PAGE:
Chesapeake has said it would raise $10 billion to $12 billion from assets sales and joint ventures. The Oklahoma City-based company faces a funding gap in billions for next year and it needs to cobble together a series of deals to raise cash.

KKR said it is making the investment through its affiliates and KKR Financial Holdings LLC.

U.S., Mexico sign accord for joint oil exploration in gulf

WASHINGTON, D.C. — U.S. Secretary of State Hillary Clinton and Mexican Foreign Minister Patricia Espinosa signed an agreement today for development of oil and gas reservoirs that straddle the two nations’ boundaries in the Gulf of Mexico.

The agreement is the first of its kind signed by the U.S., establishing a legal framework and creating incentives for U.S. energy companies to develop oil and gas resources jointly with Petroleos Mexicanos, the Mexican state oil company known as Pemex. When it comes into force, the agreement will end the current moratorium on oil exploration and production in the Western Gap portion of the Gulf of Mexico.

“With this, we are setting aside the old fear that honestly exists among many Mexicans that Mexico’s oil could be extracted from the other side,” said Mexican President Felipe Calderon. “Any joint reservoir will be jointly exploited,” and we will all gain the benefits.

U.S. Secretary of the Interior Kenneth Salazar called the agreement an historic step that “opens to door to previously off-limits areas in the Gulf of Mexico,” an area larger than the state of Delaware.

June import prices post first decline in a year as oil, food costs fall

WASHINGTON ―Import prices fell in June for the first time in a year as petroleum and food costs tumbled, according to a government report on Wednesday that suggested the commodity-driven spike in inflation was abating.

Overall import prices dropped 0.5 percent, breaking eight straight months of increases, the Labor Department said, after gaining 0.1 percent in May.

Economists polled by Reuters had expected prices to drop 0.6 percent last month. Import prices were up 13.6 percent in the 12 months through June.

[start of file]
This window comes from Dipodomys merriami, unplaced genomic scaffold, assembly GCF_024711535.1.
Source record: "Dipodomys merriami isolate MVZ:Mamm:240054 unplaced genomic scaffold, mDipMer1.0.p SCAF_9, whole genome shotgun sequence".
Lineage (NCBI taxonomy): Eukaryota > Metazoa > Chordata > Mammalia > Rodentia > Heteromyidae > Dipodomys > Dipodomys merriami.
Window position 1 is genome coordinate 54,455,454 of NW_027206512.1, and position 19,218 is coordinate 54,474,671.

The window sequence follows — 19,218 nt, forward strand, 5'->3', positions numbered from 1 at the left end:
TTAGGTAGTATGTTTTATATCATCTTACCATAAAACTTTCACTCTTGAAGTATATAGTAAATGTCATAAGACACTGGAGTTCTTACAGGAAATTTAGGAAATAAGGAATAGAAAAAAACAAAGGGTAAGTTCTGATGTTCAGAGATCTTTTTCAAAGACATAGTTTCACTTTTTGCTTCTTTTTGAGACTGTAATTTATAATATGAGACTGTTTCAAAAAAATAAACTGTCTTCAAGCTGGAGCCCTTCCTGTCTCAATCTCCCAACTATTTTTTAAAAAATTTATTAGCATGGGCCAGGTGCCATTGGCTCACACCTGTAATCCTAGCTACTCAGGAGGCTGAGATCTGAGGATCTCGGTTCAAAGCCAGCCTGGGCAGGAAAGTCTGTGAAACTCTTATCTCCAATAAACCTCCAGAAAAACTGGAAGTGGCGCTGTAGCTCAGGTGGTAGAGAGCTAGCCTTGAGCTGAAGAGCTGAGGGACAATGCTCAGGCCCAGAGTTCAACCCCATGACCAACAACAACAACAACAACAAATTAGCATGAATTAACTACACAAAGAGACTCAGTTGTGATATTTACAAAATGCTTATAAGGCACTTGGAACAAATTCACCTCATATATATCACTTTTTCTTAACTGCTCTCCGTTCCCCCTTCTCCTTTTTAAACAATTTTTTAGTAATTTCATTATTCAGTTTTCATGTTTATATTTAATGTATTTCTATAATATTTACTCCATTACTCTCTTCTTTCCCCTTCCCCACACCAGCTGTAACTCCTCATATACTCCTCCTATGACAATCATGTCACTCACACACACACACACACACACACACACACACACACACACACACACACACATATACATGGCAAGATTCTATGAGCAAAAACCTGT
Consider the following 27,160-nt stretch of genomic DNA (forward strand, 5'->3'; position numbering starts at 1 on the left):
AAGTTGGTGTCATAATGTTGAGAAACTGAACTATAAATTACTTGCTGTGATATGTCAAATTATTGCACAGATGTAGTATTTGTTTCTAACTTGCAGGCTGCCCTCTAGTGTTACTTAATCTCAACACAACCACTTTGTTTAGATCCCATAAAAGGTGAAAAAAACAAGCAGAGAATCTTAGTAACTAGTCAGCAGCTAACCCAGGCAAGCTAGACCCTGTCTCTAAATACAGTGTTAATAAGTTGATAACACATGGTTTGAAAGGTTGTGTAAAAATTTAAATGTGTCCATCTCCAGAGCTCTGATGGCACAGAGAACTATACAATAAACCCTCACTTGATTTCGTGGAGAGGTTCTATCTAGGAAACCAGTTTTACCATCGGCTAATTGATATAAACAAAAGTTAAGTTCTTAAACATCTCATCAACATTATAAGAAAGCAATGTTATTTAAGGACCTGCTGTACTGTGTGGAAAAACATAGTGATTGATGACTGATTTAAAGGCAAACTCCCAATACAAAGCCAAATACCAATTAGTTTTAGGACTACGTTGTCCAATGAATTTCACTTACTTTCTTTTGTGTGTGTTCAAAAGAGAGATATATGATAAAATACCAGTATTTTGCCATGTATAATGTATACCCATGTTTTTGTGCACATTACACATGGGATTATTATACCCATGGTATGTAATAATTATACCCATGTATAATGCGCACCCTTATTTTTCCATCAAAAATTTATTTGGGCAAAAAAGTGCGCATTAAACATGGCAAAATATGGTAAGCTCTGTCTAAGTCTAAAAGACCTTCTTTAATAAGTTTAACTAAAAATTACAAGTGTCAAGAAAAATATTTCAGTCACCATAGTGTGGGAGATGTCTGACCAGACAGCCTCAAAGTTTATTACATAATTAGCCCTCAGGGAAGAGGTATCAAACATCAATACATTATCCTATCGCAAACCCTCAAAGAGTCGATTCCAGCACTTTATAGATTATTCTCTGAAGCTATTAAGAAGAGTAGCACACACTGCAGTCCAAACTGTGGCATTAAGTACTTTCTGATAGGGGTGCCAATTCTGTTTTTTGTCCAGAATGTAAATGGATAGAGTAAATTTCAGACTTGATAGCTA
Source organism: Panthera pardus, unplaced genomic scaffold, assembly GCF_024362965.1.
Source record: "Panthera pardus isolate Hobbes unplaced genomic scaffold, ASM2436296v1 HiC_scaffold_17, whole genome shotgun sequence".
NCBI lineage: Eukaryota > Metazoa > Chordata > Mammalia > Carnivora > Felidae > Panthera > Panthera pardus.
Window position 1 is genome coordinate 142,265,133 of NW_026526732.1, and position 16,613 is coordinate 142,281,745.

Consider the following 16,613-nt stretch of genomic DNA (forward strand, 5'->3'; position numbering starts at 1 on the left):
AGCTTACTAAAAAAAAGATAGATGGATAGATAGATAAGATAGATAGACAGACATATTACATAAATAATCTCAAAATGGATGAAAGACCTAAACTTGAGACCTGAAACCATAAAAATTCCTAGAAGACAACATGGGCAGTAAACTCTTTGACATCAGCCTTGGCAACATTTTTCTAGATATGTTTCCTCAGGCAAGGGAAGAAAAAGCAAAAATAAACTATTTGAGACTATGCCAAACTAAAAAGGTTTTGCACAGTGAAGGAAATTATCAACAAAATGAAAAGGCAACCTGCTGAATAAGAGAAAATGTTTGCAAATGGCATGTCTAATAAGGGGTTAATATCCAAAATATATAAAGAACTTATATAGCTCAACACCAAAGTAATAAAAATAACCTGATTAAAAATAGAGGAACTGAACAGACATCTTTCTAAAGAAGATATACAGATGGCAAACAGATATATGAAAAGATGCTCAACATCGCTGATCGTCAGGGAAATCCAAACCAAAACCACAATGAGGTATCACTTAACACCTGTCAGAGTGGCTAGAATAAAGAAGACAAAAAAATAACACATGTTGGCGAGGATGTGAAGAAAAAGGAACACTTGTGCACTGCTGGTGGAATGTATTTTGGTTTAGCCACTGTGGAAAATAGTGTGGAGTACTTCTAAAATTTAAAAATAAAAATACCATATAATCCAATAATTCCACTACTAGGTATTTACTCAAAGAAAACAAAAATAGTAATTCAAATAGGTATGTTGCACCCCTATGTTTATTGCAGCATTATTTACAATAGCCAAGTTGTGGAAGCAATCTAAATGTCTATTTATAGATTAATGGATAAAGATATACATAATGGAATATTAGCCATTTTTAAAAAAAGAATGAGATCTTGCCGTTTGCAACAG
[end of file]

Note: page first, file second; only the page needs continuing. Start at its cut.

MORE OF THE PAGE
Stripping out fuel and food, import prices were flat after rising 0.6 percent in May. The report supported the contention by Federal Reserve officials and independent economists that the commodity-induced jump in inflation would be temporary.

Data on Thursday is expected to show that wholesale prices fell 0.2 percent in June from May, according to a Reuters survey. The producer price index rose 0.2 percent in May.

High inflation undercut economic activity in first quarter, with growth slowing sharply to a 1.9 percent annual rate after a brisk 3.1 percent expansion in the final three months of 2010.

So far, data suggest that still-high commodity prices and disruptions to motor vehicle production because of a shortage of parts from Japan contributed to keeping growth sluggish during the April-June quarter.

Last month, a 1.6 percent drop in imported petroleum prices helped to push import prices down. The drop in petroleum in June was the biggest in a year and followed a 0.9 percent fall in May.

Imported food prices declined 1.9 percent, the largest fall in more than two years, after sliding 0.7 percent in May.

The price of imported motor vehicles and parts rose 0.3 percent last month after increasing 0.5 percent in May. The rise in motor vehicle prices reflects the lingering effects of supply chain disruptions after the March earthquake in Japan.

The Labor Department report also showed export prices edged up 0.1 percent in June after rising 0.2 percent the prior month. Analysts had expected export prices to gain 0.2 percent.